Mr Cameron in Davos - and bother from the IMF
David Cameron wants to use his keynote address here in Davos today to call for international co-operation to make sure that global companies pay their fair share of tax.
But, the movers and shakers meeting here may be more interested in what he said yesterday about Britain's future in the European Union.
They also want to hear what Mr Cameron and his chancellor - speaking later today - plan to do to add life to Britain's feeble economic recovery.
George Osborne will want to point out that the latest forecasts from the International Monetary Fund show Britain growing faster than the eurozone in both 2013 and 2014.
Setting a date
He will be less happy with comments from the Fund's chief economist, Olivier Blanchard, suggesting that the time is right for the chancellor to reassess his budget plans.
Mr Osborne has been accustomed to getting solid public support for his economic policies from the IMF, even when the UK economy continued to disappoint, and even when the IMF's broader economic research suggested that a slower approach to cutting the deficit in 2010 might have been less damaging to the recovery.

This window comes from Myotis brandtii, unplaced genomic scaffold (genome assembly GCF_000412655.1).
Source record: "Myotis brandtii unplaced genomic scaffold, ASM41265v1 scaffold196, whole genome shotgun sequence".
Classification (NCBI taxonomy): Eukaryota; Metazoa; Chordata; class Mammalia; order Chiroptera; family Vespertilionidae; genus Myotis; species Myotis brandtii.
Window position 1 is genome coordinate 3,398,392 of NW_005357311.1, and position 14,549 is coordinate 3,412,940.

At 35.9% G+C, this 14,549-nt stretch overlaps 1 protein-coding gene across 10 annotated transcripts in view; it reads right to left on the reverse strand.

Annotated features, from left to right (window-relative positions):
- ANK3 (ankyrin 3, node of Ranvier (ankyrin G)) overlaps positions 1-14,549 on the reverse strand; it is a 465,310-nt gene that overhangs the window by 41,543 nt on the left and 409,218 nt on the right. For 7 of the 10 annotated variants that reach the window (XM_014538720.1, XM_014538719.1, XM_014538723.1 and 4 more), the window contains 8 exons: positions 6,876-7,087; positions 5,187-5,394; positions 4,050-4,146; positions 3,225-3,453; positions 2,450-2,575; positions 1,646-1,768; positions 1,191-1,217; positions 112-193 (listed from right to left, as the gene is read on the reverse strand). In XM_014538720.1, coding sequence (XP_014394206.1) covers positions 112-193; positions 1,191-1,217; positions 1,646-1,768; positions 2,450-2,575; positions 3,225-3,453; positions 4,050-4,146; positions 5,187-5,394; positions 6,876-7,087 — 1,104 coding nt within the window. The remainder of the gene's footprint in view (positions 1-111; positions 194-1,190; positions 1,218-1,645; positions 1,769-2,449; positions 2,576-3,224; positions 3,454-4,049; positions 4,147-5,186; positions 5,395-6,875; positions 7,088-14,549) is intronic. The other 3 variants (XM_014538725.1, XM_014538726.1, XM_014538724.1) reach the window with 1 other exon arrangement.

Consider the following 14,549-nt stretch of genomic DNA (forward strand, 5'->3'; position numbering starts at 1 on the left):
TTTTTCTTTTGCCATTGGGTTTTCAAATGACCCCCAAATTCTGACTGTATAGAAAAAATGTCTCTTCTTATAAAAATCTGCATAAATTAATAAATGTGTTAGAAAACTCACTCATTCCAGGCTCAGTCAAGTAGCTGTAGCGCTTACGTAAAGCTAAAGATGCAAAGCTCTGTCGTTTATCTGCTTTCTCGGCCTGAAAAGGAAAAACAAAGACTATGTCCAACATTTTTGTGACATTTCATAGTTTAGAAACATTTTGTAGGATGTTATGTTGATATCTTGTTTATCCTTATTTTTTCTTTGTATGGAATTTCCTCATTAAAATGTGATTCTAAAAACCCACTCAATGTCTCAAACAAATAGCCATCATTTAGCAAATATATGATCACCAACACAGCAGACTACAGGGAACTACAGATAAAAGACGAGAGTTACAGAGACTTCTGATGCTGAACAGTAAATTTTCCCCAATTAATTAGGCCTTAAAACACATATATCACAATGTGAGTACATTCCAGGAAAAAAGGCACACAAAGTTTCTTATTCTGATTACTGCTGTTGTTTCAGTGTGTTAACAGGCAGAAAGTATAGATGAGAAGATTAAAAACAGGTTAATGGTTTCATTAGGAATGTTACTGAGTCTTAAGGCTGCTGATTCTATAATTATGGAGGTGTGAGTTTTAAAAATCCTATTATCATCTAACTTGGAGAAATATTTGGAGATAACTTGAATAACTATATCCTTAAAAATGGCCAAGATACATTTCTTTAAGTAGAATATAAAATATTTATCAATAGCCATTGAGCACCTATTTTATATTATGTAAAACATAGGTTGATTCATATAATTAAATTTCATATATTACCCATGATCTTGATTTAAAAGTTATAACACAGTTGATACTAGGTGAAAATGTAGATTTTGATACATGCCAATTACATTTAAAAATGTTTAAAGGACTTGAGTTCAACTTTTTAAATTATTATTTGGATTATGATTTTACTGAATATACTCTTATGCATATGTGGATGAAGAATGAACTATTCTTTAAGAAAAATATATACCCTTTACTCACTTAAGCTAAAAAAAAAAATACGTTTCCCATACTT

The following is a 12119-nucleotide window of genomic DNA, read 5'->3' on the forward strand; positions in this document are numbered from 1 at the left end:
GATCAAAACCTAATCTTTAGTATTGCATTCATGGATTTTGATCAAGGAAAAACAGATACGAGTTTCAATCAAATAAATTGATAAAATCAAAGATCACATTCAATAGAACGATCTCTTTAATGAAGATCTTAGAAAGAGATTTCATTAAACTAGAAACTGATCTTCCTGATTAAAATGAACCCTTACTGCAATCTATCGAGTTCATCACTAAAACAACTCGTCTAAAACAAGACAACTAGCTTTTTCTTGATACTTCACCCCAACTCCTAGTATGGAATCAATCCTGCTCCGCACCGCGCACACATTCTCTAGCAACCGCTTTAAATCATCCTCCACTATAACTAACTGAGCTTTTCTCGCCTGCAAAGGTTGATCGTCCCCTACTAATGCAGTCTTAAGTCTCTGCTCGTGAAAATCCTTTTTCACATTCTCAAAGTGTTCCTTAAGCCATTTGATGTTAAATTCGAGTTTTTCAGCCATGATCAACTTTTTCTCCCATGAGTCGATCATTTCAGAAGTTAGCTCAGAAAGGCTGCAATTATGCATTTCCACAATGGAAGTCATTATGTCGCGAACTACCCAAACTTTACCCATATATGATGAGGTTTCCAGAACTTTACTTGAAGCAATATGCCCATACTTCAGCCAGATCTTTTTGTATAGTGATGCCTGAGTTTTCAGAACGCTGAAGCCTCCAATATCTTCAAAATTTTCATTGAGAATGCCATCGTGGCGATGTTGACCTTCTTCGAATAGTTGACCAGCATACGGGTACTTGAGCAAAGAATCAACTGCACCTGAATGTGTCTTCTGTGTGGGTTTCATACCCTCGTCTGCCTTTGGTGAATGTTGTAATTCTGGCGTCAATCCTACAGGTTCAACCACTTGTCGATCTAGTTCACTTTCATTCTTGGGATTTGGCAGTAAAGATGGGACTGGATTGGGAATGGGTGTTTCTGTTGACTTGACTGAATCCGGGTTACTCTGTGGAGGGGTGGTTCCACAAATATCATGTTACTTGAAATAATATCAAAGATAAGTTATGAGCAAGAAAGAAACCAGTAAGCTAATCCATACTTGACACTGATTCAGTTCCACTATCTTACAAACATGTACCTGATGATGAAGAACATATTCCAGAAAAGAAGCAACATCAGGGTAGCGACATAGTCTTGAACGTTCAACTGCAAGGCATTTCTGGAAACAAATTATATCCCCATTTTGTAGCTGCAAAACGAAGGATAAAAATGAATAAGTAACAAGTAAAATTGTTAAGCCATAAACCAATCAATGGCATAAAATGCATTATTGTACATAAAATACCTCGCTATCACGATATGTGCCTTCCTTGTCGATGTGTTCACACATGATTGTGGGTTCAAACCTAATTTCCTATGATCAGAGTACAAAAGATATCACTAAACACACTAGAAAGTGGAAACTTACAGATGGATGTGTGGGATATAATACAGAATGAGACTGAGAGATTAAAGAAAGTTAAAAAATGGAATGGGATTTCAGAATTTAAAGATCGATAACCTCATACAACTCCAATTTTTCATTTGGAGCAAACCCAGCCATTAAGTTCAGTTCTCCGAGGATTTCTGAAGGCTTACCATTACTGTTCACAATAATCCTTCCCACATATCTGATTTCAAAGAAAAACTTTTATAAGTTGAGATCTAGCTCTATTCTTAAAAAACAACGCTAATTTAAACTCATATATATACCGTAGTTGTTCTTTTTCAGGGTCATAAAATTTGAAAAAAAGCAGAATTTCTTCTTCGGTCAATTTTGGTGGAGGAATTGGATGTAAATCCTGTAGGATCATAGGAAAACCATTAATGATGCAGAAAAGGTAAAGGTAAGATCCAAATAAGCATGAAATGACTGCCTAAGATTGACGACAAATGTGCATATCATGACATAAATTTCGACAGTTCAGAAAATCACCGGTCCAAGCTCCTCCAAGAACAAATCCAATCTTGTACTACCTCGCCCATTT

Nearly every time the Fund has reported on the UK since 2011 it has suggested that the pace of tightening might need to be rethought, if the prospects for growth got even worse.
But although the growth forecasts have been continually revised downwards, the time for that rethink somehow never arrived.
Except, last year, the Fund's annual health check of the economy included a few sentences that were more concrete - and which included a date. (I wrote about it at the time)
The report warned that the pace of fiscal tightening being planned for 2013-14 was faster than in 2012-13, and might be difficult for the economy to handle, if the recovery continued to be anaemic.
Specifically, the report said the plans "would need to be scaled back if growth does not build momentum by early 2013".
In an interview for the Today Programme, Mr Blanchard has now told the BBC that the Fund's advice had not changed: "Our early advice is still very much there... If things look bad at the beginning of 2013, there should be reassessment of fiscal policy. We still believe that."
Mr Osborne will still be in Davos when the first estimate for growth in the last three months of 2012 is released tomorrow. If that is as weak as many fear, the IMF seems to think that the Budget in March will be the time for the chancellor to take stock.